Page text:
The Purple Carrot is a vegan, plant-based meal kit service. The company’s backed by a slew of VC firms as well as big names in food, like Mario Batali. In 2016, it secured $5 million in debt financing from WindSail Capital, a Boston-based investment firm focused on energy innovation and sustainability.
OrderUp is a food delivery marketplace focused on delivering from the restaurants outside of the top metros. They provide easy access to food from locals’ favorite restaurants. Headquartered in Baltimore, Maryland, with an office in New York City, OrderUp has a dual-distribution model, with some locations owned and operated by the company, and others franchised. It was acquired by Groupon in 2015.
Postmates operates the largest on-demand delivery fleet in 40 major US metropolitan markets. In 2016, the company secured $141 million in what its founder called a “super, super difficult” fundraising effort. The round was led by Founders Fund, a San Francisco VC firm co-founded by billionaire Peter Thiel. Though Founders Fund was already a Postdates investor, it agreed to step up its support and add partner Brian Singerman to the board of directors last year.
UberEATSis an online meal ordering and delivery platform that allows users to order restaurant delivery via a website or smartphone/tablet application. The platform is owned by Uber and launched in 2015.
Waitr is an on-demand restaurant delivery and carryout platform based in Louisiana. So far, it’s received $10 million in funding from one investor (football player Drew Brees).
EAT Club is based in Palo Alto and delivers food from local restaurants via mobile or web. Over the past few years, the company has shifted its focus to corporate customers like Netflix, Tesla, DogVacay, Atlassian and Samsung.
ChowNow is an online ordering, marketing, and customer management platform that allows restaurants to offer online ordering through their website, Facebook page, and app. The company’s received some $2 million in six funding rounds.
EatStreet is a burgeoning online and mobile food ordering service that streamlines commerce between restaurants and diners. Founded in 2010 in Madison, Wisconsin, the company has expanded to over 15,000 restaurants in over 150 markets nationwide. In February 2017, it acquired Philadelphia delivery startup Zoomer.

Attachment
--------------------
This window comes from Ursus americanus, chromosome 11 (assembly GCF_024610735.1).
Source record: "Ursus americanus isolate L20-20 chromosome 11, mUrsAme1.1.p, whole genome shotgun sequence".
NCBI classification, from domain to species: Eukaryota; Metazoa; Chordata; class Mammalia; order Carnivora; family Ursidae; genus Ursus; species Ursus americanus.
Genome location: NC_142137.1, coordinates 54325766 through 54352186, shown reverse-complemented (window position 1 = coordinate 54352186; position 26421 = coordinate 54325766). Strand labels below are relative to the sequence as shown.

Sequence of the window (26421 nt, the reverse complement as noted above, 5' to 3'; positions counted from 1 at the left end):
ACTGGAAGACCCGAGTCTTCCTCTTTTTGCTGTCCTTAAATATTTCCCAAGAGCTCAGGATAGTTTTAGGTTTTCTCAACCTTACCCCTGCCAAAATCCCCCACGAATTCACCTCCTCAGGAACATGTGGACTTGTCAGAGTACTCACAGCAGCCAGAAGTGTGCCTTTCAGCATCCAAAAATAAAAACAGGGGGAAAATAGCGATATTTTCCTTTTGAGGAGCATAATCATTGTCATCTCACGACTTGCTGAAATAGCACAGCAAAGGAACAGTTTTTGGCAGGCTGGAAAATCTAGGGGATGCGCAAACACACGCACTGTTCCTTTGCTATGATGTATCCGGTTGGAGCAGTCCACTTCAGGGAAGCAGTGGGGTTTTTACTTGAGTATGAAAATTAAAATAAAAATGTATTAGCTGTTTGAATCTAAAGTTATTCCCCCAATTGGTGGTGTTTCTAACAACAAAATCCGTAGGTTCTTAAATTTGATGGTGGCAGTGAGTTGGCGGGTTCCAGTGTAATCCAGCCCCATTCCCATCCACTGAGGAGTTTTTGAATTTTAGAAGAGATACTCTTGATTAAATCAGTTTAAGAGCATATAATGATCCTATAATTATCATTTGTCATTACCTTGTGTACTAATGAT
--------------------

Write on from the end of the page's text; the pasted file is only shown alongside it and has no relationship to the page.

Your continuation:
Caviar is a delivery solution for consumers to order food from local eateries with the ability to live-track the order on a map. Investors include Andreessen Horowitz and Winklevoss Capital.
DoorDash enables small businesses to provide its customers with local delivery services (the company started with restaurant delivery). It’s received at least $186.7 million in five rounds of funding from investors like Sequoia Capital and Y Combinator.
Berlin-based Delivery Hero is a network of online food ordering sites with over 100 restaurant partners worldwide. It’s made 13 acquisitions in its history, including foodpanda, Yemeksepeti (a Turkish company), and ClickDelivery.
Just Eat provides convenient and easy access to a huge variety of delivery restaurants and order food online. The British company has made 15 acquisitions and went public in 2014.
iFood is a mobile platform in Latin America wherein customers can find and order food from restaurants. The Brazilian company has received more than $98 million in funding.
Deliveroo is a technology company that focuses on marketing, selling, and delivering restaurant meals to the household or office. It acquired Maple in 2017.
GrubHub allows users to find and order food from restaurants in their vicinity that deliver or offer pickup, via an app and a website. It went public in April 2014 and, in August 2017, acquired Eat24 for some $287.5 million — roughly twice what Yelp paid to acquire it just two years ago, in a $134 million deal.
In addition to offering digitally based customer engagement services, tillster specializes in loyalty & self-service ordering for QSR, fast casual & casual dining industries. It acquired Snap finger, a restaurant search and remote ordering site for take-out, delivery and catering, in 2013.
Clustertruck is a provider of food delivery services. The company operates a food truck to prepare food on the go and deliver it to the customers who order food using the company’s own mobile application. In 2016 it closed on a $1 million round of funding to fuel new locations.
Ando is a delivery-only restaurant based in New York and run by Momofuku’s David Chang. The company has received funding from a number of big-name investors, including actor Aziz Ansar and Jimmy Fallon.
JoyRun offers delivery from restaurants, taco trucks, and coffee shops, promising “no markups or exorbitant delivery fees.” It’s received nearly $10 million in funding from investors including TriplePoint Capital and Visionnaire Ventures.
Good Eggs is an online market that delivers groceries to customer’s homes seven days a week. In July 2016, the San Francisco-based company raised $15 million to expand across the US.
Instacart is a same-day grocery delivery company. The company has received some $674.8 million in seven funding rounds from 21 investors, and made at least one acquisition (it acquired Wedding Party, an app that collects wedding photos from guests and provides updates on the wedding details, in 2015).
Ship’t is a grocery delivery service that lets members order groceries and alcohol from their local store for delivery right to their door. Headquartered in Alabama, Shipt has raised $65.2M in three rounds from four investors.